At least some of the magic of 7 comes from the gods who, as we all know, live in the sky. Back in the day – the day of the Sumerians, Chaldaeans, etc – this is waaaay back in the day – 7 was the number of planets – mercury, venus mars, jupiter saturn, sun, and moon. This made 7 Very Sacred.
There’s an excellent PDF on this topic here:
“How magical is Miller’s famous Seven for HCI issues?”
Many people do employ conscious memory visualisation techniques to help memories “meaningless” data.
Unconsciously, I think we do this automatically when remembering digit strings and such, although I have no idea what mechanism is used - needless to say, it’s not very good (since there was never any evolutional advantage in being able to remember meaningless symbols).
I use a common technique called the “Major” system, which assigns a unique consonant sound to each digit, like so:
1 t, d
6 sh, j, (soft) g type sounds
7 k sounds
8 v, f sounds
9 b, p
0 s, z sounds
I did an aptitude test years ago, and was asked to remember longer and longer strings of digits. As they progressed, I was a bit surprised and didn’t perform too well, but then I was asked to repeat the number forwards and backwards, and by that point, I had decided to visualise each string of digits as if I was dialling them on a phone keypad as she called them out. Doing it that way, I had perfect ultra-short term recall up to 15 digits or so when she stopped the test.
So I guess the key is, most of us basically suck at this if we don’t use or devise a conscious aid for memorising the input somehow. This can be difficult when you’re trying to organise such a system when a live stream of data is coming at you, of course…
A fascinating read on these topics is “The Mind of a Mnemonist: A Little Book About a Vast Memory” by A. R. Luria, about a Russian mnemonicist called Shereshevsky who started out as a journalist, and when someone asked him why he wasn’t taking notes at a press conference, answered that he didn’t need to as he could remember everything the speaker had said, and immediately repeated the entire speech from memory when challenged on the point. This guy experienced a condition known as synesthaesia where the senses are apparently not mutually exclusive and could see and smell sounds, taste colours and so on.
The French composer Olivier Messaien (whose music is very bizarre, but interesting) also had this condition.
Anyway, it seems that having synesthaesia allowed Shereshevsky to easily associate seemingly meaningless incoming data with known concepts, turning for example an abstract sound into a wave, or a clothes line upon which his mother was having some washing. And we know that we’re very good at remembering visually meaningful events like this - that’s how all mnemonic memory techniques work.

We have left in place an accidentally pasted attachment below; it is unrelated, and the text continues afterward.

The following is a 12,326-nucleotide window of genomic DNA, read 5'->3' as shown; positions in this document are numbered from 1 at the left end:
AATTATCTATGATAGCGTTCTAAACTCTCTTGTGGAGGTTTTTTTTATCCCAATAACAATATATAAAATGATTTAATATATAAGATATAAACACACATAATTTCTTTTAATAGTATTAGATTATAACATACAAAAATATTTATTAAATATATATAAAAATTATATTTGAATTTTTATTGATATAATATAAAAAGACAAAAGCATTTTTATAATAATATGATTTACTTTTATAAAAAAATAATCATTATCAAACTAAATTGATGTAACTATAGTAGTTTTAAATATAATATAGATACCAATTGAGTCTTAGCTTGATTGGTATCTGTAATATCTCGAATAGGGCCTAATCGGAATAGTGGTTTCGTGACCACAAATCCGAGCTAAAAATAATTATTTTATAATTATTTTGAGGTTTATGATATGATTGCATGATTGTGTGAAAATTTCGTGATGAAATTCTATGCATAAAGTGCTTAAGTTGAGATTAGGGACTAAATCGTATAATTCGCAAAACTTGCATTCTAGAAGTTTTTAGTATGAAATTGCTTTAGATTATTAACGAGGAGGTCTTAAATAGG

Man this was a long comment.
I meant to expand on that bit about the Major system.
When you encounter a number, say in this case, 5551212, you go through it, converting each digit to a consonant and construct words by filling in vowel sounds at will.
For example: 55 = “l l”, 512 = “l t n”, 12 = “t n”, which could be expressed as “Lolly latin tin”.
So one might imagine a hundreds of lollypops chanting in Latin, falling from a tin can.
The more ridiculous the image, the more exaggeration (hundreds…) the better such an image will stick in the mind. For longer strings, it’s better to have separate images for each association (perhaps “lolly light”, “light net”, “net noah” (in the book I learned the system from, 2 is represented as “noah”, for which you imagine an old man…)).
Then, you associate the starting point with the meaning of the number, say it’s your office phone number, then you imagine arriving at your office to find lollypops all over your desk.
Easy peasy. Well no, complex, but after a while, you don’t have to think about it so much.
Just like Albert once said;
never memorize things you can look up in books…
By the way, in Holland it isn’t common (anymore) to write phone numbers in chunks. We have one chunk (the area code) and then a chuck of 7 numbers. So, are we generally smarter? Do we have more brainspace?
I think the answer is a definite yes.
And how about the 10 commandments, is it impossible to live a sinless life, because we can only remember 5 to 9 of them? Think about it. If you take this post beyond it’s original point (which is in my opinion; keep it simple) it just doesn’t make sense, just like this comment.
Interesting about the phone numbers. It makes me think of when I give my number to someone else over the phone to write down; if I just blurt out all 7 digits, I usually get the “whoa, slow down there!” So I pause after the first 3 digits, then give the final 4, as do others when giving me their number. Is this because it’s natural to only retain 3-4 digits at a time, or because phone numbers are already grouped that way?
People do definitely tend to look for patterns, and remember better with those. Way back in high school they once had about 100 magnets each with one obscure word printed on it. People always arranged them into phrases - usually attempting to make them sound naughty, but more importantly, people remembered the phrases even if they made no sense. Much more so than the words on the lone magnets which didn’t make it into groups.
Patterns and groupings definitely have an effect. Maybe that explains why people can find a number in a phone book, where every listing looks the same, but can never find a feature under the Tools menu - because it’s the leftovers, a bunch of mutually unrelated features that just didn’t fit anywhere else.
A recent Scientific American article cited the 7+/- 2 rule and explained a little about the “chunking” workaround.
I agree that as it applies to software development we should try to minimize human memory requirements and when possible, design for better chunking.